Among duets Anup has added there is a fun song by Rafi and Amirbai Karnataki, Topiwale babu ne dil cheena, from the film Kulkalank, composed by Allah Rakkha. His favourite song is Badariya baras gayi us paar, but he says that if choosing a ‘duet’ is a must his choice would be Rani khol de apne dwar, milne ka din aa gaya. I take it that he was not aware that more than two-singers songs are also counted as duets, in which case his choice for the best song is Badariya baras gayi us paar.
Canasya’s top favourite is Rani khol de apne dwar milne ka din aa gaya.
Mahesh’s top favourite is Badariya baras gayi us paar.
Neeuahaf and Raunak go completely off-beat. Neeruahaf’s top favourite duet of 1945 is Kya sitam hai zulam hai by Rafiq Ghazanavi and Amirbai Karnataki from Laila Majnu, music Rafiq Ghazanavi (and Pt. Govind Ram). This did not figure in my list; HFGK does not mention the singers’ names, so you can imagine its rarity. Neeruahaf is also highly impressed by another rare duet for which the singers are not credited in the HFGK and is not in my list. The song is Bhulaanewale humein bhi na yaad aaya karo by Zahoor Raja and Naseem Akhtar from the film Ghazal, music Gyan Dutt, and she recommends honourable mention for it.
Raunak considers Prem ki naiya ko mila hai prem nadi ka kinara by Jagmohan and Kalyani from Meghdoot, absolutely brilliant and his choice for the Best Duet of the Year. This too is outside my list. He has also given a list of ten duets in the descending order. In the nine remaining songs four are outside my list of 17.
In the list of 17 duets there are some unknown songs, even if you have heard them you will have to rack your brains to remember their tune. Some have achieved everlasting fame, remaining are in the middle, generally known to lovers of vintage era film songs. It is easy to select the Best Ten of the Year, but before that let us hear some ‘Special songs’ which have something unique about them, This section also allows scope for including some songs which I had missed to include, but which are as good as any in the above list and some readers’ top choices for the year.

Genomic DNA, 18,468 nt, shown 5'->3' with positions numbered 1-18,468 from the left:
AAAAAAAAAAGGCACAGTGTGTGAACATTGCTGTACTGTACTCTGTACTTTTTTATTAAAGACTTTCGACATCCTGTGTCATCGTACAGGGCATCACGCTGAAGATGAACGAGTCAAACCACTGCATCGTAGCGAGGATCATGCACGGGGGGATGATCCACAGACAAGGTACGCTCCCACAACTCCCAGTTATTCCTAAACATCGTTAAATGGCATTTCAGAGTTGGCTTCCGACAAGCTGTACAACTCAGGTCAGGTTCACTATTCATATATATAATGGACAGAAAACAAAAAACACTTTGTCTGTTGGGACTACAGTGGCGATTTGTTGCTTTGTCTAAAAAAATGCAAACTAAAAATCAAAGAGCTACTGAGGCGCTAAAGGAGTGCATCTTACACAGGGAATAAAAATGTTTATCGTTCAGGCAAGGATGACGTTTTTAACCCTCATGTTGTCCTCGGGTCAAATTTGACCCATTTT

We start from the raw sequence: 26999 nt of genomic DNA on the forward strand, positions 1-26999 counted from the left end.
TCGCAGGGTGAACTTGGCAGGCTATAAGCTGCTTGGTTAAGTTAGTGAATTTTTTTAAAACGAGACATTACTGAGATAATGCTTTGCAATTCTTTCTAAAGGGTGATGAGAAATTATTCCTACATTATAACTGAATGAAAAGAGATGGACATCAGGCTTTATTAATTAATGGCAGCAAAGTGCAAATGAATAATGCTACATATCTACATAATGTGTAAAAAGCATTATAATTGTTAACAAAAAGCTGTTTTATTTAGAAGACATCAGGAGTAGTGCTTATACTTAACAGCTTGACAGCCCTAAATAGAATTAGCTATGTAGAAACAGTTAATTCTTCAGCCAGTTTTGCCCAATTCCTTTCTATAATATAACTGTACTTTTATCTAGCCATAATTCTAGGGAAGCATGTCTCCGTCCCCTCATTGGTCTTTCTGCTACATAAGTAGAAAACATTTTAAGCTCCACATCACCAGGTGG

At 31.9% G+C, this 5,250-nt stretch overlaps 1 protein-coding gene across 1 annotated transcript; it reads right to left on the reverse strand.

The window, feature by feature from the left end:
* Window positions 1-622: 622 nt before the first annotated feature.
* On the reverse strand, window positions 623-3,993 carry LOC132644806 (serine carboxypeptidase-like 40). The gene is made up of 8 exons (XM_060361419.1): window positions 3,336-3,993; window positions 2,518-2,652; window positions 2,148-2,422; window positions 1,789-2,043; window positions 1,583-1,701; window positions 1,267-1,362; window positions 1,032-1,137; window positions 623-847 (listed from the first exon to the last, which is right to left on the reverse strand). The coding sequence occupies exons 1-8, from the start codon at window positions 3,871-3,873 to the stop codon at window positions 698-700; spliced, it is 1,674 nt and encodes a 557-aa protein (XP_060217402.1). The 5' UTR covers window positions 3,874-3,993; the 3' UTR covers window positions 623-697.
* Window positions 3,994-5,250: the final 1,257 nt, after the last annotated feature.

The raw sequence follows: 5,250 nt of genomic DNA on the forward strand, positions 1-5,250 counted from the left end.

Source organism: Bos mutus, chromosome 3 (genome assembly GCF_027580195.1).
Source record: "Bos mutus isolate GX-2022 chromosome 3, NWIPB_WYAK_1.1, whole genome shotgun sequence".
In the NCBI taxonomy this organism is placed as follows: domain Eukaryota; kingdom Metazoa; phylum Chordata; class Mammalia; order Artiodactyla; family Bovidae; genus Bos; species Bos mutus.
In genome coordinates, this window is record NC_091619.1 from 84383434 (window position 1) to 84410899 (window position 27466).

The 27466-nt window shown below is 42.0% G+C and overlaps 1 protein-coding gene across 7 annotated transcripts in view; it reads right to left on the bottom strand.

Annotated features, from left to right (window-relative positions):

1. Prem ki naiya ko mila hai prem nadi ka kinara by Jagmohan and Kalyani from Meghdoot, lyrics Faiyaz Hashmi, music Kamal Dasgupta
I start with this beautiful song which is Raunak’s choice for the best duet of the year. In his words, “The song perfectly captures the mood and essence of a lovers night out on a boat, with soft romantic tune, aided favbulously well by Kamal Dasgupta’s orchestral excellence. Like ‘O, varsha ke pahle baadal’, this song too is fabulously arranged, especially in the climatic portions of the song.” Absolutely agree with you, Raunak.
2. Kya sitam hai zulm hai bedaad hai, main yahan aur tu wahan by Rafiq Ghaznavi and Amirbai Karnataki from Laila Majnu (1945), lyrics Tanvir Naqvi, music Rafiq Ghazanavi (and Pt Govind Ram)
It is fair that we carefully listen to Neeruahaf’s choice for the best duet of the year. This film had two music directors, the other being Pt Govind Ram. But unlike later years when the famous music duos, such as Husnlal-Bhagaram, Shankar-Jaikishan, Kalyanji-Anandji, Laxmikant-Pyarelal etc. were hyphenated, in the earlier era often the songs were separately composed. HFGK credits this song to Rafiq Ghaznavi.
3. Ae gham-e-dil kya karun ae wahshat-e-dil kya karun by Masood Parvez and Renuka Devi from Ghulami (1945), lyrics Majaz, music, SK Pal